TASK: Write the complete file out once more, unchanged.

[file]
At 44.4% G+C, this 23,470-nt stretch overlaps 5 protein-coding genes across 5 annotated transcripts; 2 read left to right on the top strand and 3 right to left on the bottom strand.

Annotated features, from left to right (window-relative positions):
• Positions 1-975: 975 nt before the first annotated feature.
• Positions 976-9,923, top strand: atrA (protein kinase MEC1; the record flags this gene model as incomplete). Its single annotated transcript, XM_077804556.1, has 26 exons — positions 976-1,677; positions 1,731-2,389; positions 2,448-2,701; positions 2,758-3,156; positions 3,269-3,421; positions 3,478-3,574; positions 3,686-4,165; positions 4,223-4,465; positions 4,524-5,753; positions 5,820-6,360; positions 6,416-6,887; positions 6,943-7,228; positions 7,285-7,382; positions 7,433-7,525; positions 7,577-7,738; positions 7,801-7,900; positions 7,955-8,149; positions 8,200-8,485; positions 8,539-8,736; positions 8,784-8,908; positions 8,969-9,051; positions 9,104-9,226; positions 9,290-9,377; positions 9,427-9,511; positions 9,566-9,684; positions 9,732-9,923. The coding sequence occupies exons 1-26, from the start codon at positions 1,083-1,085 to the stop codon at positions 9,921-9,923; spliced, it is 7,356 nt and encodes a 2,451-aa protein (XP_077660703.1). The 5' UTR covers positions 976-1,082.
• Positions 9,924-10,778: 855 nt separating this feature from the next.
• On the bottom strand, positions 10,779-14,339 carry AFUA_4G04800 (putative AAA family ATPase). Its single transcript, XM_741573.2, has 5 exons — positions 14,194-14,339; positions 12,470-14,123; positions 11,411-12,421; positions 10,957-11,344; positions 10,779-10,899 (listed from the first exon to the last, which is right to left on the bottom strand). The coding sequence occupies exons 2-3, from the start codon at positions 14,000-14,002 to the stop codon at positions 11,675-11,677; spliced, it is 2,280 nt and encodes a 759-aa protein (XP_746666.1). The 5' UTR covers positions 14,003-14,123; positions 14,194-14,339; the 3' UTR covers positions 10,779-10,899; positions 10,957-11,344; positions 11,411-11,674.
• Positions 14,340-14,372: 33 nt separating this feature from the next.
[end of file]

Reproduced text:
At 44.4% G+C, this 23,470-nt stretch overlaps 5 protein-coding genes across 5 annotated transcripts; 2 read left to right on the top strand and 3 right to left on the bottom strand.

Annotated features, from left to right (window-relative positions):
• Positions 1-975: 975 nt before the first annotated feature.
• Positions 976-9,923, top strand: atrA (protein kinase MEC1; the record flags this gene model as incomplete). Its single annotated transcript, XM_077804556.1, has 26 exons — positions 976-1,677; positions 1,731-2,389; positions 2,448-2,701; positions 2,758-3,156; positions 3,269-3,421; positions 3,478-3,574; positions 3,686-4,165; positions 4,223-4,465; positions 4,524-5,753; positions 5,820-6,360; positions 6,416-6,887; positions 6,943-7,228; positions 7,285-7,382; positions 7,433-7,525; positions 7,577-7,738; positions 7,801-7,900; positions 7,955-8,149; positions 8,200-8,485; positions 8,539-8,736; positions 8,784-8,908; positions 8,969-9,051; positions 9,104-9,226; positions 9,290-9,377; positions 9,427-9,511; positions 9,566-9,684; positions 9,732-9,923. The coding sequence occupies exons 1-26, from the start codon at positions 1,083-1,085 to the stop codon at positions 9,921-9,923; spliced, it is 7,356 nt and encodes a 2,451-aa protein (XP_077660703.1). The 5' UTR covers positions 976-1,082.
• Positions 9,924-10,778: 855 nt separating this feature from the next.
• On the bottom strand, positions 10,779-14,339 carry AFUA_4G04800 (putative AAA family ATPase). Its single transcript, XM_741573.2, has 5 exons — positions 14,194-14,339; positions 12,470-14,123; positions 11,411-12,421; positions 10,957-11,344; positions 10,779-10,899 (listed from the first exon to the last, which is right to left on the bottom strand). The coding sequence occupies exons 2-3, from the start codon at positions 14,000-14,002 to the stop codon at positions 11,675-11,677; spliced, it is 2,280 nt and encodes a 759-aa protein (XP_746666.1). The 5' UTR covers positions 14,003-14,123; positions 14,194-14,339; the 3' UTR covers positions 10,779-10,899; positions 10,957-11,344; positions 11,411-11,674.
• Positions 14,340-14,372: 33 nt separating this feature from the next.